Discussion Questions, Storytelling, Sharing

  • To open your discussion of this spiritual practice, point out that transformation means it is possible to do a "new thing." What would that be for each of you?
  • Share the story of a transformative experience, one you came out of feeling like a different person. It might be an encounter with a person, a story, or a work of art; an occasion of intense joy, sorrow, or pain; or a time when you faced an illness or another challenge that resulted in your making changes in your life.

Imagery Exercise

Images of transformation are often idiosyncratic; what precipitates change for one person may not do the same for others. Here are three different exercises; the first was created by Colette Aboulker-Muscat and the other two by us. You can try any or all of them. The title reflects the intention.

"Opening to Possibilities": Close your eyes and breathe out three times. Find yourself in a cocoon, knowing how it feels to be in there and how much you can move around. Now break the cocoon and find your way out. Begin to stretch and with each movement emit a sound. Sense all the different ways your body is stretching and sounding. When you are finished, open your eyes.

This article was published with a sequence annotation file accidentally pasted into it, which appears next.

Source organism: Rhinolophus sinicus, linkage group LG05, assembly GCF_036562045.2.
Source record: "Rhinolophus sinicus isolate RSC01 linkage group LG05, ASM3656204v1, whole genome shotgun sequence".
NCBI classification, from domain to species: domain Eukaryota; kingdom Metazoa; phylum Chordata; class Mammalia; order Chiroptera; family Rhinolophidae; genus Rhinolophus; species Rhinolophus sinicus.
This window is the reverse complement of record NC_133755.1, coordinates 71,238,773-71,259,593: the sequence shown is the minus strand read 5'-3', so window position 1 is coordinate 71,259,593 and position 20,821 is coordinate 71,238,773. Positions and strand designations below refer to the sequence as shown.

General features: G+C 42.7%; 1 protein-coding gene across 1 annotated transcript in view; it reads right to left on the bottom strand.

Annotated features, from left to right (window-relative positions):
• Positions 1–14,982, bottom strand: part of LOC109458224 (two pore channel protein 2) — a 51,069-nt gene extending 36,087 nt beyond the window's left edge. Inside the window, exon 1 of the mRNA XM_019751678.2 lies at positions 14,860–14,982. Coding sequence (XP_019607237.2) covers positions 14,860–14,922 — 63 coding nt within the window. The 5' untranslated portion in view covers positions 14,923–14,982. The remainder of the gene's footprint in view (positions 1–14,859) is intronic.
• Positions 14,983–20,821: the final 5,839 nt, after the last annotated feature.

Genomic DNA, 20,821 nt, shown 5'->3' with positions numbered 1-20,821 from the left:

"Getting Unstuck": Close your eyes and breathe out three times. See yourself stuck in a hole in the ground. Using a little golden spade, a golden shovel, or a golden backhoe (whatever you need), dig yourself out of that place. Then open your eyes.

"Changing through Difficulties": Close your eyes and breathe out three times. See yourself as a gem being polished through friction. Know that through your trials and difficulties you are being made to shine. Then open your eyes.

Journal Exercises

  • Draw a "Life Map" in your journal using any combination of straight, curved, solid and broken lines. When do you turn or spiral back into an earlier pattern? Experiment with using different color pens for the various periods of your life. Include images to mark significant milestones on your journey, as well as events you now recognize as stepping stones to where you are now. Circle the major points of transition and put gold stars around transformations.
  • List changes you would like to make. Then write a dialogue with a change trying to make its way into your life. Find out what it wants and express your reaction to the possibilities it offers you.
  • Caroline Casey in Making the Gods Work for You describes one of the common side-effects of transformation — the "sunset effect." As a pattern goes down, it glows most vividly. "Just before people are ready to change," she writes, "they often thrash around, saying, 'I've already worked through these issues, so why am I dealing with all this again?' The answer is, 'These issues are coming up against because you've almost resolved them.' " Look through your journal for examples of the sunset effect. What change was coming?